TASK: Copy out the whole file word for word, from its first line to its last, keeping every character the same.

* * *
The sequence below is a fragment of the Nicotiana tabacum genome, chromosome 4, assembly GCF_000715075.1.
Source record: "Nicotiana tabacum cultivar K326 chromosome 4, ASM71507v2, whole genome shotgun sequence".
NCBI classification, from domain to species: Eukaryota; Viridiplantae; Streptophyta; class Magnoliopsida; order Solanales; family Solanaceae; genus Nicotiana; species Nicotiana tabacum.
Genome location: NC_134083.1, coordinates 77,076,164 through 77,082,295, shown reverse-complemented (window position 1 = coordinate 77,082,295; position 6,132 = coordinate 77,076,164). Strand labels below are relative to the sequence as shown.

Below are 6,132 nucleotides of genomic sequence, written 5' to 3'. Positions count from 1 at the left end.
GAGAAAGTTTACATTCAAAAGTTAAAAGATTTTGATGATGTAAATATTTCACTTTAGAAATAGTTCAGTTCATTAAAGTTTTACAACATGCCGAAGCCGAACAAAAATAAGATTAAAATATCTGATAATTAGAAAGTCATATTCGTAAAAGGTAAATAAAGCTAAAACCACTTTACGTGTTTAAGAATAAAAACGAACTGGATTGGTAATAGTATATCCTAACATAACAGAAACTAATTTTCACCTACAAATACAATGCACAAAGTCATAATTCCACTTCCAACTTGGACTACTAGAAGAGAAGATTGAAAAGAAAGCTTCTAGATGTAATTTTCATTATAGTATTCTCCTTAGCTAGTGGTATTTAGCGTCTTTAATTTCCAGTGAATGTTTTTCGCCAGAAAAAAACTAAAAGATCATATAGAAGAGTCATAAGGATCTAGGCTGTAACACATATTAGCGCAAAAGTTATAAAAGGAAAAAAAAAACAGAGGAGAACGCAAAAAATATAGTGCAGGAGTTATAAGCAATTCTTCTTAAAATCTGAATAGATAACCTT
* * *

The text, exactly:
The sequence below is a fragment of the Nicotiana tabacum genome, chromosome 4, assembly GCF_000715075.1.
Source record: "Nicotiana tabacum cultivar K326 chromosome 4, ASM71507v2, whole genome shotgun sequence".
NCBI classification, from domain to species: Eukaryota; Viridiplantae; Streptophyta; class Magnoliopsida; order Solanales; family Solanaceae; genus Nicotiana; species Nicotiana tabacum.
Genome location: NC_134083.1, coordinates 77,076,164 through 77,082,295, shown reverse-complemented (window position 1 = coordinate 77,082,295; position 6,132 = coordinate 77,076,164). Strand labels below are relative to the sequence as shown.

Below are 6,132 nucleotides of genomic sequence, written 5' to 3'. Positions count from 1 at the left end.
GAGAAAGTTTACATTCAAAAGTTAAAAGATTTTGATGATGTAAATATTTCACTTTAGAAATAGTTCAGTTCATTAAAGTTTTACAACATGCCGAAGCCGAACAAAAATAAGATTAAAATATCTGATAATTAGAAAGTCATATTCGTAAAAGGTAAATAAAGCTAAAACCACTTTACGTGTTTAAGAATAAAAACGAACTGGATTGGTAATAGTATATCCTAACATAACAGAAACTAATTTTCACCTACAAATACAATGCACAAAGTCATAATTCCACTTCCAACTTGGACTACTAGAAGAGAAGATTGAAAAGAAAGCTTCTAGATGTAATTTTCATTATAGTATTCTCCTTAGCTAGTGGTATTTAGCGTCTTTAATTTCCAGTGAATGTTTTTCGCCAGAAAAAAACTAAAAGATCATATAGAAGAGTCATAAGGATCTAGGCTGTAACACATATTAGCGCAAAAGTTATAAAAGGAAAAAAAAAACAGAGGAGAACGCAAAAAATATAGTGCAGGAGTTATAAGCAATTCTTCTTAAAATCTGAATAGATAACCTT